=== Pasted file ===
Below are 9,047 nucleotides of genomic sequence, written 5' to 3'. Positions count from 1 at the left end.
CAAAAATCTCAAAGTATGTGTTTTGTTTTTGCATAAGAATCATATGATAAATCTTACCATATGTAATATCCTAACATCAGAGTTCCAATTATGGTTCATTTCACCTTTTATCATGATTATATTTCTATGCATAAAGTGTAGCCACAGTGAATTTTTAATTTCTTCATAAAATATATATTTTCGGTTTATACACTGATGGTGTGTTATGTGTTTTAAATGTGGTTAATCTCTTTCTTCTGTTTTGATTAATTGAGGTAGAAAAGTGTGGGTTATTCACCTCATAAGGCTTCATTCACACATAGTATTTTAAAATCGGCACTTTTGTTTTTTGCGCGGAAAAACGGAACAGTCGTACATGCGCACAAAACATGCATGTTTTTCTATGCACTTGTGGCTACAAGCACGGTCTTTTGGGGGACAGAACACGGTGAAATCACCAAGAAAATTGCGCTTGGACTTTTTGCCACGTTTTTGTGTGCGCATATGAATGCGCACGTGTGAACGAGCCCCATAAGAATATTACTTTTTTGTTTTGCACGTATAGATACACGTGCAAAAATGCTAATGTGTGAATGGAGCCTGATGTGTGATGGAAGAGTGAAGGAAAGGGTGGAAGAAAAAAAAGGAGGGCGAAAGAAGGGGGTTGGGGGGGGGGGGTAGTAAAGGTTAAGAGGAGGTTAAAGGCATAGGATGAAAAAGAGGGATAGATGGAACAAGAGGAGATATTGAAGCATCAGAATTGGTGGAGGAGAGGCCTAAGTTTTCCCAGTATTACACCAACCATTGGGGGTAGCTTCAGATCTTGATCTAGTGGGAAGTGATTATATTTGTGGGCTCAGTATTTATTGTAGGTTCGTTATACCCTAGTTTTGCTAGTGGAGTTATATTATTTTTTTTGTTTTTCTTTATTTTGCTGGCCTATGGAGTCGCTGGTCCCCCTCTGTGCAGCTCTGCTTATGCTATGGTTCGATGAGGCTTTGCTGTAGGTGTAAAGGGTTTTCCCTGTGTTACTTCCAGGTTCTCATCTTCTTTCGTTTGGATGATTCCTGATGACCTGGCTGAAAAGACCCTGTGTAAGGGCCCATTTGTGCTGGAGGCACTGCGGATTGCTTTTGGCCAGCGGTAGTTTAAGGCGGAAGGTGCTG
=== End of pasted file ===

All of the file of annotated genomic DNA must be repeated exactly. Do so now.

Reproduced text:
Below are 9,047 nucleotides of genomic sequence, written 5' to 3'. Positions count from 1 at the left end.
CAAAAATCTCAAAGTATGTGTTTTGTTTTTGCATAAGAATCATATGATAAATCTTACCATATGTAATATCCTAACATCAGAGTTCCAATTATGGTTCATTTCACCTTTTATCATGATTATATTTCTATGCATAAAGTGTAGCCACAGTGAATTTTTAATTTCTTCATAAAATATATATTTTCGGTTTATACACTGATGGTGTGTTATGTGTTTTAAATGTGGTTAATCTCTTTCTTCTGTTTTGATTAATTGAGGTAGAAAAGTGTGGGTTATTCACCTCATAAGGCTTCATTCACACATAGTATTTTAAAATCGGCACTTTTGTTTTTTGCGCGGAAAAACGGAACAGTCGTACATGCGCACAAAACATGCATGTTTTTCTATGCACTTGTGGCTACAAGCACGGTCTTTTGGGGGACAGAACACGGTGAAATCACCAAGAAAATTGCGCTTGGACTTTTTGCCACGTTTTTGTGTGCGCATATGAATGCGCACGTGTGAACGAGCCCCATAAGAATATTACTTTTTTGTTTTGCACGTATAGATACACGTGCAAAAATGCTAATGTGTGAATGGAGCCTGATGTGTGATGGAAGAGTGAAGGAAAGGGTGGAAGAAAAAAAAGGAGGGCGAAAGAAGGGGGTTGGGGGGGGGGGGTAGTAAAGGTTAAGAGGAGGTTAAAGGCATAGGATGAAAAAGAGGGATAGATGGAACAAGAGGAGATATTGAAGCATCAGAATTGGTGGAGGAGAGGCCTAAGTTTTCCCAGTATTACACCAACCATTGGGGGTAGCTTCAGATCTTGATCTAGTGGGAAGTGATTATATTTGTGGGCTCAGTATTTATTGTAGGTTCGTTATACCCTAGTTTTGCTAGTGGAGTTATATTATTTTTTTTGTTTTTCTTTATTTTGCTGGCCTATGGAGTCGCTGGTCCCCCTCTGTGCAGCTCTGCTTATGCTATGGTTCGATGAGGCTTTGCTGTAGGTGTAAAGGGTTTTCCCTGTGTTACTTCCAGGTTCTCATCTTCTTTCGTTTGGATGATTCCTGATGACCTGGCTGAAAAGACCCTGTGTAAGGGCCCATTTGTGCTGGAGGCACTGCGGATTGCTTTTGGCCAGCGGTAGTTTAAGGCGGAAGGTGCTG